The study was carried out following the tenets of the Declaration of Helsinki. The Medical Ethics Committee of the Shanghai General Hospital, Shanghai Jiaotong University approved this study protocol, and informed written consent was obtained from all subjects.

Study design

This community-based cross-sectional study focused on DED among type 2 diabetic patients in the Beixinjing community of Shanghai. The Beixinjing community is in the northwest region of Shanghai and exhibits nationally representative demographic and socioeconomic characteristics. A series of epidemiological investigations have been carried out in this community because of its relatively stable population (43,839 in the 2010 census, of which 11,312 were aged 60 years or older).The social and economic demographics in the Beixinjing community are representative of the middle class in China: the average per capita annual income among urban households is 43,185 yuan(6170 US dollars) [7].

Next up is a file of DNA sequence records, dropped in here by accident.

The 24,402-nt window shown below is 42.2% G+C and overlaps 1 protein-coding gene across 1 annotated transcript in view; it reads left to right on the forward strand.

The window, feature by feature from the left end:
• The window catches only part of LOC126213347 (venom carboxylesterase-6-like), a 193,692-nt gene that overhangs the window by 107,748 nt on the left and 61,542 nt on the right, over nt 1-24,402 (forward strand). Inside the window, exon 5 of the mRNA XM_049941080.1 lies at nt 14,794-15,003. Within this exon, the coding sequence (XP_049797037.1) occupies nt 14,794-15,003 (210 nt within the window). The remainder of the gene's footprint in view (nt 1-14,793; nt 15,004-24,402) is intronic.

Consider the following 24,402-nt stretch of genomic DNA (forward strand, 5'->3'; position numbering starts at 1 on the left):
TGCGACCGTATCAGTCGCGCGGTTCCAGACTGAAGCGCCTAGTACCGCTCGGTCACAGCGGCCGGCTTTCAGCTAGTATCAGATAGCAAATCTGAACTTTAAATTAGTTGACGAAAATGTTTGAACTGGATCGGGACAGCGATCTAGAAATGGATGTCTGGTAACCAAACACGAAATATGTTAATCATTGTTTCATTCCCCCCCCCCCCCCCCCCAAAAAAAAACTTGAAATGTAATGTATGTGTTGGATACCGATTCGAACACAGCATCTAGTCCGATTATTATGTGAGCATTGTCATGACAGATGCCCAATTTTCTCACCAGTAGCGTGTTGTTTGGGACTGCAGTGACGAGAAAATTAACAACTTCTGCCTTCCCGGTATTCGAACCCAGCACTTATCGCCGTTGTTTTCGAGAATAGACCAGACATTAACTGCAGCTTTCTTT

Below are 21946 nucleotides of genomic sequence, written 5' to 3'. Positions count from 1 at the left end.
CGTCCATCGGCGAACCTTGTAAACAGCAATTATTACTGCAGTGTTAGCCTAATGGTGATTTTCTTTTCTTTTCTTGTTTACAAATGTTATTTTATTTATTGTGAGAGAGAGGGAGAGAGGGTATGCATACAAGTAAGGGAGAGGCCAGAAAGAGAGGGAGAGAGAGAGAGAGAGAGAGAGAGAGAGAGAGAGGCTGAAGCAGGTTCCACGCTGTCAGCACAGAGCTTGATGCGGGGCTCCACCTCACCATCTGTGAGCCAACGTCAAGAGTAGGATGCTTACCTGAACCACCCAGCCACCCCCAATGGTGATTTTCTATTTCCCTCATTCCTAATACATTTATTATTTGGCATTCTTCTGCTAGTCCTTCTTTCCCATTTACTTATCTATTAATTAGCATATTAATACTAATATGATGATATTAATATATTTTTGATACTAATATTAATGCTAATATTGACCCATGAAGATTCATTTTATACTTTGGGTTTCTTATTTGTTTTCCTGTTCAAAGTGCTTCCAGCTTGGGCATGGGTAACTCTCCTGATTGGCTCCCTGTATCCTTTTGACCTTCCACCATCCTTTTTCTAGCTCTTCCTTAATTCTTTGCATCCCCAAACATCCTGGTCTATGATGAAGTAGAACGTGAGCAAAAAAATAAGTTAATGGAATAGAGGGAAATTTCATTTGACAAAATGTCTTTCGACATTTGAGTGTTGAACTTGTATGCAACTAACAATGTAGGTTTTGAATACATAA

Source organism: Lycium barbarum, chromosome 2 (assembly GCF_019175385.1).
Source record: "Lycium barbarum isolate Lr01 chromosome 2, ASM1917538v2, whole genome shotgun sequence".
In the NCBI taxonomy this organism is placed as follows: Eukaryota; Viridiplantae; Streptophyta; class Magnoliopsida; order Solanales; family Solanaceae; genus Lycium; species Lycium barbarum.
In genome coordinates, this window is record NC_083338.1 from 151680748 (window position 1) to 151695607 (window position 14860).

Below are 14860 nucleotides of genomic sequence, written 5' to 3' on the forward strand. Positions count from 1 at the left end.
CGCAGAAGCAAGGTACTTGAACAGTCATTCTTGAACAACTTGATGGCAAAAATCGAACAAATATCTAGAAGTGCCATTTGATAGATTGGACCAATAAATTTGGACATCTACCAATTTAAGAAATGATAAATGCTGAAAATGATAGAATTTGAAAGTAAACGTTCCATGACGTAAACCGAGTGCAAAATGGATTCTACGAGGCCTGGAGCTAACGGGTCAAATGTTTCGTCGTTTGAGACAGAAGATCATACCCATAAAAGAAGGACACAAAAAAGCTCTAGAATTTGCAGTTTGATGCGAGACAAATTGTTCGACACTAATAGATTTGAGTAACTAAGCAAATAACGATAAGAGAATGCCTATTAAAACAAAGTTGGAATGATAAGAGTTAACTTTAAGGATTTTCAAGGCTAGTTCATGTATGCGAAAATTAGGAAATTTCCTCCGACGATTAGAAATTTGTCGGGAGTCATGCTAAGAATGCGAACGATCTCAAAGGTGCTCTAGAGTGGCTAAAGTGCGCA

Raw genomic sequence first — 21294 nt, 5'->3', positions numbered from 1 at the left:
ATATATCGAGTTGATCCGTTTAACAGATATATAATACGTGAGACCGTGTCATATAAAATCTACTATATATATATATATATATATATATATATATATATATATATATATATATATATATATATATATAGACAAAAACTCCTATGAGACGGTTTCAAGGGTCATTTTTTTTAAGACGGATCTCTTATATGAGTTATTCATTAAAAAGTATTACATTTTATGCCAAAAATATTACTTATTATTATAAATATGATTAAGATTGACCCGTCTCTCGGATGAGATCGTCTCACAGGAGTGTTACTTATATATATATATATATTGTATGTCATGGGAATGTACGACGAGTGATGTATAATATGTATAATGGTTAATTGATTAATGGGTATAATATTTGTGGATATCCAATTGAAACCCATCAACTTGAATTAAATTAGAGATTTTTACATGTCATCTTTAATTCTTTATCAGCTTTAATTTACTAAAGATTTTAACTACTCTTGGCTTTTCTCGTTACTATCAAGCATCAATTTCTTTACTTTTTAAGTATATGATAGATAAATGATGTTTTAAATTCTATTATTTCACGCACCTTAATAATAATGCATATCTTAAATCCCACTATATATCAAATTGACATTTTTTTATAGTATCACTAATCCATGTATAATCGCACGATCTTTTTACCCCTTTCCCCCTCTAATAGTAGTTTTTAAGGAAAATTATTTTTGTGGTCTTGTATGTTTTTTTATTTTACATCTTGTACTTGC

Diagnostic criteria

Since there is no international diagnostic standard for DED, this study used the revised Japanese DED diagnostic criteria:(1) the presence of dry eye symptoms; (2) presence of either a quantitative or qualitative disturbance of the tear film (BUT ≤5 s or SchirmerItest ≤5 mm); and (3) presence of conjunctivo-corneal epithelial damage (fluorescein staining score ≥ 3 points, Rose Bengal staining score ≥ 3points, or lissamine green staining score ≥ 3 points). A definitive diagnosis of DED was established only if all three criteria were present. Subjects with 0–1 positive criteria were diagnosed as normal [8].

Diabetic retinopathy (DR)

The DR for each subject was graded based on the worse eye. The grading was performed using the International severity scale of diabetic retinopathy and diabetic macular edema [9].

Diabetic nephropathy